Layer masking (skies) the easy way


Have you been high today?
Jan 11, 2008
Have you ever downloaded pictures off your camera only to find out that the sky's too bright? Photoshop to the rescue! Or maybe you just want to make the sky more dramatic, or you want to make the ground lighter, or some other masking that doesn't involve the sky. In this tutorial I'm gonna learn you how to mask quick and easy... most of the time at least. This requires photoshop. Basic photoshop knowledge should be good enough. If you're in need of more clearification, just say so.

First off, masking won't help you if you've completely blown out the sky and have sensor bloomage. Don't bother trying to fix that, that's a job for multiple exposures or *spit* grad ND's ( :p ) and is another subject.

Here's the picture I'm going to be using. Note the bright sky. Blech.

Step 1: beginning the mask

Duplicate the background (command + J, or ctr + J for windows lusers)
Now open up the convert to black and white dialog by hitting command + alt + shift + B (winders: ctr + alt + shift + B). It should look like this by default

What we're doing here is trying to make the sky as bright as possible and the ground as dark as possible by playing with the sliders. Pretty much all you ever need to do is just nuke red/yellow/green and make cyan/blue/magenta 300%

and the result is this (posterization not a result of compression, result of B+W conversion)

Step 2: cleaning up the mask

The goal is for the ground to be pure black, and the sky as white as possible. Making the ground black is more important than making the sky pure white.

So I have some garbage I need to get rid of - the guy and path need to be gone, obviously. Rectangular marquee, fill black, done.

My trees are now nice and dark. If your ground has some trickier light bits, you may want to burn it out. Just set the burn tool to shadows, and try to avoid burning the edges between ground and sky.

Your mask is now ready to be applied. You can, at this point, adjust the levels, or even the curves if you feel like it, to make sky whiter/ground blacker, but do try to avoid doing too much levels/curves adjusting of your mask as your edges will migrate a bit and you'll get haloing. You have been warned.

Step 3: Applying the mask

copypasta! Two ways to do this, the long way that I always use just because I tend to avoid going into the file menus for no particular reason, and the easy way which involves going into the file menus.

The long way: Select the canvas, copy. Create a levels or curves adjustment layer, this layer should now be selected, go into the channels tab of the adjustment layer (unless you've screwed up your UI the channels tab should be next to layers), make [layer name] mask visible, paste. Ground turns red. Make the layer mask channel invisible again, go back to the layers tab.

The easy way: make your mask (would be called Layer 1 unless you renamed it) invisible, create a levels or curves adjustment layer. Now up in the file menus click Image > Apply Image. For the layer, select your mask layer. I forget what the default blending is, if it's anything other than normal or multiply, just set it to normal.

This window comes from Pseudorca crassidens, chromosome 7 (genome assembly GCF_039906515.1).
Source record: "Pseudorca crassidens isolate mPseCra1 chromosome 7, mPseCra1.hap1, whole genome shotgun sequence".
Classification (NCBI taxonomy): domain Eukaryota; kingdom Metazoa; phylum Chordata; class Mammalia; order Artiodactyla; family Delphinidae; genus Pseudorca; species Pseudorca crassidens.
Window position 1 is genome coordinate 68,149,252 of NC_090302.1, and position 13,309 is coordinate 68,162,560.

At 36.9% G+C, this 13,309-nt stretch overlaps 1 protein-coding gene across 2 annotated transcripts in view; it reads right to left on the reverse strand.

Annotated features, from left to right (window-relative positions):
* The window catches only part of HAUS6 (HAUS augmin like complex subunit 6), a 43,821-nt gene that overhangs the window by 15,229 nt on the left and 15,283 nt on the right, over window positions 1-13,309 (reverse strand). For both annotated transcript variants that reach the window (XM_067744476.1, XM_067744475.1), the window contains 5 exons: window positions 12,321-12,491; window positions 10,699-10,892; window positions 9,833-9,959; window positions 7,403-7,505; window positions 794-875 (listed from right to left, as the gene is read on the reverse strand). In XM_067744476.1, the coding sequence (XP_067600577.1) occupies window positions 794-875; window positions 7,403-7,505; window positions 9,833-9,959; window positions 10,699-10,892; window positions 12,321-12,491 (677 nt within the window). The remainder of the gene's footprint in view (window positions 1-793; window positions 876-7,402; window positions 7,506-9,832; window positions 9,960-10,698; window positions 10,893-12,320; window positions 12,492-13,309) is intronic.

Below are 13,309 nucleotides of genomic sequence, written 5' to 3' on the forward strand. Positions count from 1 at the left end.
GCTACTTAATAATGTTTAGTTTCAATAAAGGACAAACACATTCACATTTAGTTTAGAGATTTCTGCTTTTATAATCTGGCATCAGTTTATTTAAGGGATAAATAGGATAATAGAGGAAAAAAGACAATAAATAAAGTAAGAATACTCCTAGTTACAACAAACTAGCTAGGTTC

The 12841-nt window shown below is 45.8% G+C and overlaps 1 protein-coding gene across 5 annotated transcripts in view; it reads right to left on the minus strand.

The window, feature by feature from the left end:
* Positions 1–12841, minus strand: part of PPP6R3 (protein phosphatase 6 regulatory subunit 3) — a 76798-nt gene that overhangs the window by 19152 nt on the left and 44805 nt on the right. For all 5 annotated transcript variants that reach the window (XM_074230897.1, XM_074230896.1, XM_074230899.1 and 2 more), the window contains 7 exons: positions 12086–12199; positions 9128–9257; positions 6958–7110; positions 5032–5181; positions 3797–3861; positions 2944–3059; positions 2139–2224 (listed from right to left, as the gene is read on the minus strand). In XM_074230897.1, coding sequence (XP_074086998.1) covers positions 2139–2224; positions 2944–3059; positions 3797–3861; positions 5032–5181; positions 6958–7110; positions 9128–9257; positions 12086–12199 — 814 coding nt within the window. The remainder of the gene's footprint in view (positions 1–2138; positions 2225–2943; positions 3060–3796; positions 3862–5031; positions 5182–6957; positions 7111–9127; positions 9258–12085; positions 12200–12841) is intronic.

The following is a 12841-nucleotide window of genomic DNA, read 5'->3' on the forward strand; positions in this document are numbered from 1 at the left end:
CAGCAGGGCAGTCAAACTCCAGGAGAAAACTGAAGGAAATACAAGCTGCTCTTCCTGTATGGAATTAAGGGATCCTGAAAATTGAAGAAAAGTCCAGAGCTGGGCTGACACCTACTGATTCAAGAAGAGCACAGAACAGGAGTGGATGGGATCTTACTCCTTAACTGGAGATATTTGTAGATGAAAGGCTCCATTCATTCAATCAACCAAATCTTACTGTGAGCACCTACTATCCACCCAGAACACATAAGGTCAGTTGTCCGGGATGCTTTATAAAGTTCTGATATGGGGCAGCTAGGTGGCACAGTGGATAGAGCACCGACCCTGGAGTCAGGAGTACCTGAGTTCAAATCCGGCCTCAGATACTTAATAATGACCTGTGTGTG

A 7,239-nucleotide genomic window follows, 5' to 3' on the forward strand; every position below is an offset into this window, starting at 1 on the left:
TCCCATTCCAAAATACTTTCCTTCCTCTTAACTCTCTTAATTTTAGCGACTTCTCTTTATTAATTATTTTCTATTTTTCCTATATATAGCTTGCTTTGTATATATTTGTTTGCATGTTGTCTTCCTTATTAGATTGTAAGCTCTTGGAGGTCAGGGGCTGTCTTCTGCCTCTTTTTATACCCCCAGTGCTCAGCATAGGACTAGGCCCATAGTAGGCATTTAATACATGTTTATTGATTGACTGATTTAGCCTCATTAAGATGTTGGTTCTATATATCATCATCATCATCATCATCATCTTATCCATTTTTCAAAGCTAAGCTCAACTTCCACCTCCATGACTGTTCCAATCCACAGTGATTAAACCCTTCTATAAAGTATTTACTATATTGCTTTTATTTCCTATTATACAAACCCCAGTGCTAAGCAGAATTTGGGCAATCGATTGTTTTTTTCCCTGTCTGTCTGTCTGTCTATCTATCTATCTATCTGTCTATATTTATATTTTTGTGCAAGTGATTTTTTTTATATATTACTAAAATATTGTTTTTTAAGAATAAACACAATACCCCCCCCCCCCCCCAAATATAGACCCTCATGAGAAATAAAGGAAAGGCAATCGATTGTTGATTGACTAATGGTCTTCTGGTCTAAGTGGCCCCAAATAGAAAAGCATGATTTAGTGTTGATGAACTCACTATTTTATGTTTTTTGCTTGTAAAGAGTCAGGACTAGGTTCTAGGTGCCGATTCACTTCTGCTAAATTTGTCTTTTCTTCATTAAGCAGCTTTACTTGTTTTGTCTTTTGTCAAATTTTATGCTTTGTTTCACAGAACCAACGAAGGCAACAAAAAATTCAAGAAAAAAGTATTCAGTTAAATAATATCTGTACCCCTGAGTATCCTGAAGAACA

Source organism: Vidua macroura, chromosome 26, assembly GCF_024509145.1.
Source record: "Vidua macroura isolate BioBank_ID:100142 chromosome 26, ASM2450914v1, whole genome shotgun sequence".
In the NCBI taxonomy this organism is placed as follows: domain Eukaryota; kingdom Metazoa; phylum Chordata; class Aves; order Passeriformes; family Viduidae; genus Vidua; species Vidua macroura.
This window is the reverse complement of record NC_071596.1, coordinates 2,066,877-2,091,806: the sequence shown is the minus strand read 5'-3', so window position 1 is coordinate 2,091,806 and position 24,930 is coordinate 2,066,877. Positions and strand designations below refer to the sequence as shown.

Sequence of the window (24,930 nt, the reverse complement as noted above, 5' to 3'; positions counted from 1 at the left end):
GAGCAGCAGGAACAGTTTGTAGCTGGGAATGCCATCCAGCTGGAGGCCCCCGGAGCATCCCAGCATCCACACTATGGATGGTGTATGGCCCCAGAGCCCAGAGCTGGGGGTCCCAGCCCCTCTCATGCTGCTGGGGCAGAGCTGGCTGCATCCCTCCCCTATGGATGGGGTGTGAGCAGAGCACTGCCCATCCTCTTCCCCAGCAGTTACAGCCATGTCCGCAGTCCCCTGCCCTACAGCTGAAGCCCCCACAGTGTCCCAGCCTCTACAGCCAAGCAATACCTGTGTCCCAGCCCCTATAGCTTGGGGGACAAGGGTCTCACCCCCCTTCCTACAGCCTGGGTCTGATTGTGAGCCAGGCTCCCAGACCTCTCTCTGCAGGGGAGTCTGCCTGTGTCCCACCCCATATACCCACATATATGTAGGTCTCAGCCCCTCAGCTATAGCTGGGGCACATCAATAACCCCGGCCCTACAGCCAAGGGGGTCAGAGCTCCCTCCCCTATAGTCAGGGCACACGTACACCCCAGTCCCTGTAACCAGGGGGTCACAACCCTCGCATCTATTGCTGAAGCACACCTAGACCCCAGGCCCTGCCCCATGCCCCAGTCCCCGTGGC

Either way, the adjustment layer now has your mask applied. Adjust away.

Step 4: tweaking the mask

Ok, let's see now. With levels adjustment stronger than I should have done it just to exaggurate any issues with this mask looks like this.

Ok, so that looks... not too good. The problem here is that the trees near the sky are lighter than the trees lower down, my mask is masking the sky just fine, thank you. Thanks to leaves being slightly translucent, a bit of sensor bloom, and out of focus bits there are soft edges that are hard to deal with. Well, as far as this picture's concerned, all this can be solved just by putting a gaussian blur on the mask (click on the thumbnail of the layer mask to make changes to it).

Voila! Overprocessed sky is overprocessed and crap looking, but now everything looks OK.

Of course that's not going to work if the ground isn't so dark, if you did that with a light ground you'd get obvious haloing, so now I need a new exemplar. And here it is.

Using the same steps as before to create the mask, the result has less haloing than I expected. Again I overdid the adjustment to demonstrate where the mask fails.

Now if I blurred the mask if would be painful here, so screw that noise, I'm just going to take a soft 1000 pixel brush set to 24% flow and erase bits of the mask. The result is as such.

Any issues you end up with really depend on the picture and how heavily you darken the sky. This picture

turns into this without any fuss at all

this picture

turns into this with absolutely no effort put into it. Notice slight dark haloing on the castle. But, being easy to mask man made straight lines, I would just mask this by hand and avoid the very slight haloing all together.

This technique works well in most situations. Even when I am masking by hand I usually use this as a starting point, and then go in and make it better, but with trees there's no way I'm going to mask them by hand and this is really the only way to go. Just remember not to over do it, and this technique is, obviously, useless if you completely blow out the sky. If you have a nicely exposed sky and dark ground and want to brighten up the ground, do everything I just said, but before you apply the mask make sure to invert it.

Have fun. ;)
Nice tutorial! Where is that? Looks like Edinburgh, but I might be wrong....
^ try burning the whole sky evenly, going around trees and buildings and junk without burning them and burning the sky right up to them. Go ahead, I posted before and after pictures. If you can do that with the burn tool then you're clearly god :p Also this takes like a minute to do.

Where is that? Looks like Edinburgh, but I might be wrong....

Yeah. The tree pictures are from the trail near my house though.